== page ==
Overview

The Sterling Eccles has offered slick, cutting-edge style to Swift Group’s mid-range line up. With the 2011 update, however, Eccles gets a razor-sharp exterior appearance to go with the cool interior. New front and rear panels, thicker sidewalls and a bonded roof mean this is more than a simple makeover.

Pitching and setting up

For all the glamour of the new models, Sterling has put a lot of effort into minimising the risk of black streaks ruining the look of its handsome mid-range tourer. The black name badge above the front windows is designed to channel rainwater either side of the windows and the raised sections on the outside edges of the roof stop water dripping down the sidewalls.
The gas locker door is enormous and lifts high, giving excellent access to the front locker, although the temptation to overload it means owners must load with care.
All aspects of hitching up and setting up on site are easy to use and access. Once on site, the majority of electrical controls are uniquely gathered in a roof locker, rather than buried under a seat. This makes turning the mains appliances on and off, and checking fuses, a very simple, eye-level operation.

Lounge

The standard upholstery is quite lively but isn’t too offensive. Regardless of appearance, it is comfortable. Headroom is very good, even in the corner seats, and the curved corner cushions look attractive and provide plenty of support.
There are four LED spotlights in the lounge and a single central light in place of two corner ones. Concealed lighting at roof level adds a degree of subtlety to the interior finish. A trinket tray on the front shelf, with easily accessible mains sockets and TV points, saves scrabbling around on the floor when charging mobile phones or plugging in the television.

Kitchen

The side kitchen in the Topaz has plenty of worktop space. The unusual sink has a tiny integrated drainer built into the back edge but for bigger washing-up tasks, there is a clip-on plastic one.
The microwave is lower than in previous Swift models, which is a definite improvement, but it will still be a stretch for shorter caravanners. Lockers either side of the microwave provide good storage although roof lockers on the opposite side of the van will most likely end up being used for kitchen kit, too. Lighting over the working area is good and a pair of mains sockets mean your kettle or toaster have an obvious home.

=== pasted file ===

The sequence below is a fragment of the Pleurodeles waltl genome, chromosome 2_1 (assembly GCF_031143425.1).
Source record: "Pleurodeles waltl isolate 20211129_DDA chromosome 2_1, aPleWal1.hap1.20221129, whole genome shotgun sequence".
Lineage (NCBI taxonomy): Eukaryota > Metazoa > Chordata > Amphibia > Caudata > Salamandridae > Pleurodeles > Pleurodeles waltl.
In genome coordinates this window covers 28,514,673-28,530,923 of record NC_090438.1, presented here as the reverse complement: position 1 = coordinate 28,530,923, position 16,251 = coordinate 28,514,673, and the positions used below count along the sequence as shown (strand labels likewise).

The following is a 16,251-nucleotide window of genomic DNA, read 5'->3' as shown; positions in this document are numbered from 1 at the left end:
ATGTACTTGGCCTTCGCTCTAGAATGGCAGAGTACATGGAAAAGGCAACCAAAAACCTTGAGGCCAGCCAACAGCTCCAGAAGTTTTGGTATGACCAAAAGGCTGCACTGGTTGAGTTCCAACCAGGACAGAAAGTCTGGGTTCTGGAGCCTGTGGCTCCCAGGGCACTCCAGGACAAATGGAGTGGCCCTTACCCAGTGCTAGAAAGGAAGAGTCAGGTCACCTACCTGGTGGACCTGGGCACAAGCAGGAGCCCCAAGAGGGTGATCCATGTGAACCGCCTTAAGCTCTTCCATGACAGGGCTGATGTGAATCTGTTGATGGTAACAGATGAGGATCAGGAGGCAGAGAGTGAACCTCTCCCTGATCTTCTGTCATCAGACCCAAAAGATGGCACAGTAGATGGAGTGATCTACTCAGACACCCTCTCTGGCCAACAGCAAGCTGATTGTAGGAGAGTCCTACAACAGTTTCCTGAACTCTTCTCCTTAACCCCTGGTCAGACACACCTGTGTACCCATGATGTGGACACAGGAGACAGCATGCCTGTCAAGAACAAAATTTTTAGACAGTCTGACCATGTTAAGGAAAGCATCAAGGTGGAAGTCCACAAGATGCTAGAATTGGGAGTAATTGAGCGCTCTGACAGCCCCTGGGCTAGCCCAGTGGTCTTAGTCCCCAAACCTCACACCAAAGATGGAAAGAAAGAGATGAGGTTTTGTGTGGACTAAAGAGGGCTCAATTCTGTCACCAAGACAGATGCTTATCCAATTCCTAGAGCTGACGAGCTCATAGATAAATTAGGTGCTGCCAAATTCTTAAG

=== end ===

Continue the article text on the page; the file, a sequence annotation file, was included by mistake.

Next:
Washroom

The huge washroom area lacks a little sparkle, but there is no arguing with the available space. Two wardrobes ensure owners won’t be hard up for hanging space, while drawer and undersink storage means there’s a variety of places to stow things. The granite-effect sink dominates the view and may prove divisive. It’s certainly big, however.
Lighting is pretty good in the washroom. There’s a dedicated light for the shower and natural light comes courtesy of an obscured window above the toilet and a standard pop-top rooflight.
The shower cubicle is fairly compact to make space for all the storage, but will prove adequate for most needs. The Thetford C-250 electric flush toilet is standard.

Beds

On first inspection, it doesn’t look like there is much to talk about with the front lounge bed, but you need to look closer. The bed makes up in the normal way, with slats that pull out from under the centre chest, but Swift has developed a set of runners which stop the slats popping out and dropping into the gap. This simplifies the bed make-up.
The seat cushions are fairly flat, without the pronounced knee rolls of many rival products, and this makes it easy to get comfortable. The beds are long and wide enough to see service as twin single beds if required.

Storage

It’s rare for end-washroom two-berth caravans to be short of storage and that convention is in evidence here. The high, flat roof of the caravan means that the front roof lockers are cavernous. Putting the electrical controls in a roof locker gives more space under the seats for bulky stuff, too.
Washroom storage is massive and kitchen storage is fine. The huge front and side-accessed wet lockers mean there is good external provision too.

Technical specs

Berth2
MiRO1285kg
Payload135kg
MTPLM1420kg
Interior length4.74m
Shipping length6.46m
Width2.31m
Height2.62m
Awning size912cm

Verdict

The Topaz combines cutting edge style with a traditional layout. Impressive.

Conclusion

Pros

  • Sharp looks, plenty of practical improvements and a good implementation of a classic design

Cons

  • Heavier than some rivals
Share with friends

Follow us on